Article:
March 27, 2023
Direct and Indirect Contractor Pacing
This is the first post in a two-part series that discusses considerations for justifying contractor pacing arguments. The series defines contractor pacing, direct and indirect pacing, and elements needed to justify contractor pacing arguments when trying to prove excusable and/or compensable delay.
Contractor Pacing Defined
Based on implied warranty, a contractor is allowed to enjoy a least-cost job performance when executing a construction project, efficiently optimizing its assigned resources in terms of labor and equipment and mitigating potential added costs from delays caused by others. Contractor pacing is a delay generally defined by the following:
Deceleration of the project work, by one of the parties to the contract, due to a delay to the end date of the project caused by the other party, so as to maintain steady progress with the revised overall project schedule.1
Contractor pacing is a conscious decision by a contractor to slow down parallel work activities in reaction to a concurrent, owner-caused impact to the overall critical path. Pacing is classified as either direct or indirect pacing.
Direct pacing occurs when “the paced event has a logical relationship to the parent delay.”2 Simply put, if the driving predecessor activity is delayed, then it is likely that the successor activity will be delayed. Figure 1 below illustrates direct pacing, showing the predecessor-to-successor relationship.
Figure 1: Direct Pacing
The as-built schedule shows an owner-caused conduit material delay of five workdays, which delayed the finish of the conduit installation. Because finishing the successor wire-pulling activity depended on the finish of the predecessor conduit installation activity, the wire pulling was also delayed. As a direct response to the owner-caused predecessor activity delay, the contractor consciously chose to slow down its wire-pulling work and keep pace with its driving predecessor conduit installation activity. The reasoning underlying direct pacing is logical, and an owner is more likely to understand and accept a contractor’s direct pacing argument, along with accompanying contemporaneous contractor notice of pacing and support documentation, than an indirect pacing argument.
Indirect pacing occurs when the paced activity has no direct or logical reliance on the activity that has an owner-caused delay.3 Figure 2 shows an example of this.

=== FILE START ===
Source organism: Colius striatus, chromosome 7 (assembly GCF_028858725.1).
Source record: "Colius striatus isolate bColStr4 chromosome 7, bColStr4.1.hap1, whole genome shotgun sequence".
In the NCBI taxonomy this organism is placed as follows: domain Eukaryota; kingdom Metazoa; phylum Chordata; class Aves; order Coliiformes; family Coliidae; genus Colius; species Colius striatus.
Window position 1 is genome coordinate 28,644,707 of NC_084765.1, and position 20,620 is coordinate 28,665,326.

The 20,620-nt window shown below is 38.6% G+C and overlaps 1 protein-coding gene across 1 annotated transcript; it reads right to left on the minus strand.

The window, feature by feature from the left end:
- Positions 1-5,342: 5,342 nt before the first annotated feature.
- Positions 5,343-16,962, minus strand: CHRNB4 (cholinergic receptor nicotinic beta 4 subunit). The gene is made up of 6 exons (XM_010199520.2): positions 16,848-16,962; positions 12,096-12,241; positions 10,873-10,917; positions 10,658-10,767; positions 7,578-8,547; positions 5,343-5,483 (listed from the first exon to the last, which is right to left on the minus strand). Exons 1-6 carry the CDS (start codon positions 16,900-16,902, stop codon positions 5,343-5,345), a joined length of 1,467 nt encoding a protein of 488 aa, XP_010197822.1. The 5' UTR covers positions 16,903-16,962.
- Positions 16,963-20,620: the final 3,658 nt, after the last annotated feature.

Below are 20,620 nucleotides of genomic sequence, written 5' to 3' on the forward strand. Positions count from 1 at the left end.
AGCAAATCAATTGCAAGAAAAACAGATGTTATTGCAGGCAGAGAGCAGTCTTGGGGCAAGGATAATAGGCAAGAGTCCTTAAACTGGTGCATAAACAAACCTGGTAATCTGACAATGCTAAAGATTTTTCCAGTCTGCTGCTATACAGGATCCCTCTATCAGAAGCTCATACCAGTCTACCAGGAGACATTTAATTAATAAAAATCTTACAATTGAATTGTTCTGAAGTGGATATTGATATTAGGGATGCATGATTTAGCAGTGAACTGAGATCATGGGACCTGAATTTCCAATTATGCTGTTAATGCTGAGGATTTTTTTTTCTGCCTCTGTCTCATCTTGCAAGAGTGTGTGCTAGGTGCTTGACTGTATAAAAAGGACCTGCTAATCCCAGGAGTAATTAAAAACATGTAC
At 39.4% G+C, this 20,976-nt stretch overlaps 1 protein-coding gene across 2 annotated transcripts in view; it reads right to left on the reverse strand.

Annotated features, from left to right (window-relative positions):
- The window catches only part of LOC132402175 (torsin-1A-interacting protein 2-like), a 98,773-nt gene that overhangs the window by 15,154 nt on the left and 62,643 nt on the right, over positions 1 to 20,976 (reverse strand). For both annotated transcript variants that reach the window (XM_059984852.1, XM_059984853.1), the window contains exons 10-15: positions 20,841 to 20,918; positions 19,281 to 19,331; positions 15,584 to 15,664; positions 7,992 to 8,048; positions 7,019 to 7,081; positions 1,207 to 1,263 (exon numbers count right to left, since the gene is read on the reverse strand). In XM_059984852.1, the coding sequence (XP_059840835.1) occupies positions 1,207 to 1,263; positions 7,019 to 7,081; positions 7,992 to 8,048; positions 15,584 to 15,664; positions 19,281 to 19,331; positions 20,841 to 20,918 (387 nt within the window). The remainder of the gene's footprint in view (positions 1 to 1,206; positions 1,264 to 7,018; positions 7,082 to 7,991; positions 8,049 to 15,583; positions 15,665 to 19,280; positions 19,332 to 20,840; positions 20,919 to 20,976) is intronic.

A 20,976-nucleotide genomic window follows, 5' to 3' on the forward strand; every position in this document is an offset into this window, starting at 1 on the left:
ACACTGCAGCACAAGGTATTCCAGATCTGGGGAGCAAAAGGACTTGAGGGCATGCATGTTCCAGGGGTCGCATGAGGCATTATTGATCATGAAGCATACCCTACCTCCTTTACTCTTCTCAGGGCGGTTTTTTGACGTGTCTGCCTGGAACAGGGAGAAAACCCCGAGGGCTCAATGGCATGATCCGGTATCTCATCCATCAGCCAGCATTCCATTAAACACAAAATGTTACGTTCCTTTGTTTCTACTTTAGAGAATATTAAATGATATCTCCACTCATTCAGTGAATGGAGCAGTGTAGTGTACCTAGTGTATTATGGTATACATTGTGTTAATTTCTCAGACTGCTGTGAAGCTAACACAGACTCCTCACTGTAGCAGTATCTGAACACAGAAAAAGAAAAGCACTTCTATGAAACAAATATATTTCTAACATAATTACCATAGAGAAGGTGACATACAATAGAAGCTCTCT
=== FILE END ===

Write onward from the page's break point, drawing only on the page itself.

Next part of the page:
Figure 2: Indirect Pacing
In Figure 2, the as-planned schedule has two parallel paths. The driving critical path goes through Unit A equipment installation work, and the driving near-critical path goes through Unit B piping installation with 10 workdays of available float. The as-built schedule shows an owner-caused equipment delivery delay that delayed the overall finish by 10 workdays. The as-built schedule also shows an indirect pacing delay of 20 workdays to the Unit B piping work. This delay was not directly related to the owner-caused delay.
The contractor’s rationale for its pacing delay was that the owner-caused delay to the critical path created available overall float of 10 workdays. Hence, the contractor had 20 workdays of available float (10 days caused by the owner delay and 10 days of original float in piping installation) to pace its Unit B piping work and mitigate its costs. In contrast to direct pacing, indirect pacing arguments lack clear linkage to the owner-caused delay. As a result, indirect pacing arguments are controversial, and owners frequently dismiss them without notice of pacing and contemporaneous, documented proof.
1 AACE® International Recommended Practice 10S-90, “Cost Engineering Terminology,” 23 August 2022, p. 44 of 134.
2 AACE® International Recommended Practice 10S-90, p. 46 of 134.
3 AACE® International Recommended Practice 10S-90, p. 64 of 134.
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